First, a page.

BIRDING THE LUNE ESTUARY, THE UPLANDS OF BOWLAND AND BEYOND

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CLOUGHA PIKE UNTIL RECENT YEARS THE BOWLAND STRONGHOLD FOR THE STONECHAT. PETE WOODRUFF.

Sunday, 19 December 2010

The Barn Owl.


Barn Owl. Brian Rafferty

Well we've seen Barn Owls on Birds2blog before and BR has photographed them many times before too, but perhaps not in such superb evening light as he did this bird recently and you can never tire of seeing excellent photographs of the Barn Owl can you, in any case there's good reason to want to highlight a picture of one this time and I think it is interesting to write up a few facts about this stunning bird.

It's difficult to image - and indeed believe - that in 1932 a survey of the Barn Owl (BO) was carried out resulting in the truly remarkable record of a population of 12,000 pairs in England and Wales alone....I'll just repeat that figure....12,000 pairs. Historically the most common 'owl' in Britain and more remarkable is the fact that even this figure in 1932 was regarded as a decline over the hundred years since the middle of the 19th century.

Only a few years on from this 1932 record, Oakes reported the BO in the Fylde as 'nesting at every farmstead' - even today the Fylde could be regarded as retaining a healthy population of BO's, in the main with thanks to a dedicate few along with co-operation of farmers - but a long term decline began and was attributed to the use of pesticides and changes in agricultural practices that reduced the number of rodent populations. Today in almost all areas the general 'tidying up' of the countryside including the removal of old barns has seen the BO slowly disappearing from the very same areas where there once was the abundance of the species in the survey of 1932, it is also worth a note that the volume of road traffic has steadily increased over the years resulting in higher figures in road casualties as a contribution to the decline.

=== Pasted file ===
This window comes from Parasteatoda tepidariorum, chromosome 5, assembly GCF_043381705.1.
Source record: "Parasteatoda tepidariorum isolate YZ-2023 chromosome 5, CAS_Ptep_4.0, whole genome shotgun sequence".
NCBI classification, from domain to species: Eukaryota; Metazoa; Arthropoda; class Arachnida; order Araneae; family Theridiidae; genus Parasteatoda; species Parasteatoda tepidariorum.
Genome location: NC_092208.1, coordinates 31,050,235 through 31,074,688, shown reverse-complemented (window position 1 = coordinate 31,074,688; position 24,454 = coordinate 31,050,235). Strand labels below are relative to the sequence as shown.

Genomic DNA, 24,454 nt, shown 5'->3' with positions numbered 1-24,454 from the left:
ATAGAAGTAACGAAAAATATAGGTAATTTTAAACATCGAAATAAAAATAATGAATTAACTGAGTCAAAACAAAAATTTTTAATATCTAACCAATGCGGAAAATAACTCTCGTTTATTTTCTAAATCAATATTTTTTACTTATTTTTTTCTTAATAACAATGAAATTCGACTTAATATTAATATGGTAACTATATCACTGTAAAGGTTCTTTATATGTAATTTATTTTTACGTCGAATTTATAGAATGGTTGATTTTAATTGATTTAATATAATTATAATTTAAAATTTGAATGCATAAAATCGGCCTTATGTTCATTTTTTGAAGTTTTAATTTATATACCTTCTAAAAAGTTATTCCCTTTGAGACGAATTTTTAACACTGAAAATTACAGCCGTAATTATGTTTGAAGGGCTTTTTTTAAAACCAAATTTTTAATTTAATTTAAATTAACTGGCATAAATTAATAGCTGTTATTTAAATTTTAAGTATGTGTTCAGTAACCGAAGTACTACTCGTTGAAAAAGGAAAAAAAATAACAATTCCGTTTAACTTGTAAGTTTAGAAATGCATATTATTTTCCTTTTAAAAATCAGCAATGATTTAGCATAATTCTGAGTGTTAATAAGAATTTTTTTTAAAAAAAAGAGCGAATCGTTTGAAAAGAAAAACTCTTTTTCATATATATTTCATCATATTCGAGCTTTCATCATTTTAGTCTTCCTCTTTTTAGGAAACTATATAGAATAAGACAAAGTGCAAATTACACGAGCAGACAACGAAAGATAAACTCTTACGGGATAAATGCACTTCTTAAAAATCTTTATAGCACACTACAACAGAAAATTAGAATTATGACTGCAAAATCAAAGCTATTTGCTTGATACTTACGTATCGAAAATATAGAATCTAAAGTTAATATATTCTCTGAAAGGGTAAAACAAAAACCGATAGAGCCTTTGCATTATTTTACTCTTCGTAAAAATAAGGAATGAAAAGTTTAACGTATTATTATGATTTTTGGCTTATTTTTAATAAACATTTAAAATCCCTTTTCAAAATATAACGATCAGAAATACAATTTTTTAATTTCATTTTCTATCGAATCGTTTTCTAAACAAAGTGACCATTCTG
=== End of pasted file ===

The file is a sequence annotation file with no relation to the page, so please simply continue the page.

Barn Owl. Brian Rafferty

In the past couple of days the 'ice age' has returned and the number of reports of BO's being found dead - with the weather being the factor as the cause - stands at in excess of 30 birds unable to hunt and find any small mammals due to snow cover and the freezing conditions. Today - as a single example - the temperature hasn't climbed above freezing during daylight hours, and tonight it will plummet to well below freezing and the birds will once again be suffering at the hands of nature and the weather it throws up at times like this. Sad to end on a note of gloom but these conditions are making life hard for wildlife and lots of bird species are facing starvation unless this weather relents....and quickly. 

2 comments:

Brian Rafferty said...

Hi Pete. Yes it is certainly not looking good weatherwise for our feathered friends at the moment.More severe frosts and maybe more snow are going to have a devastating effect.

An interesting account as always Pete re the Barn Owl.Let's hope this Arctic weather does relent soon and we don't lose any more Barn Owls etc. Thanks for showing my pics and enjoy the weather if you can !!

Warren Baker said...

Poor wildlife :-( I'm feeding evrything from my garden!

Looks like some relief in the next few days though Pete, especially after this week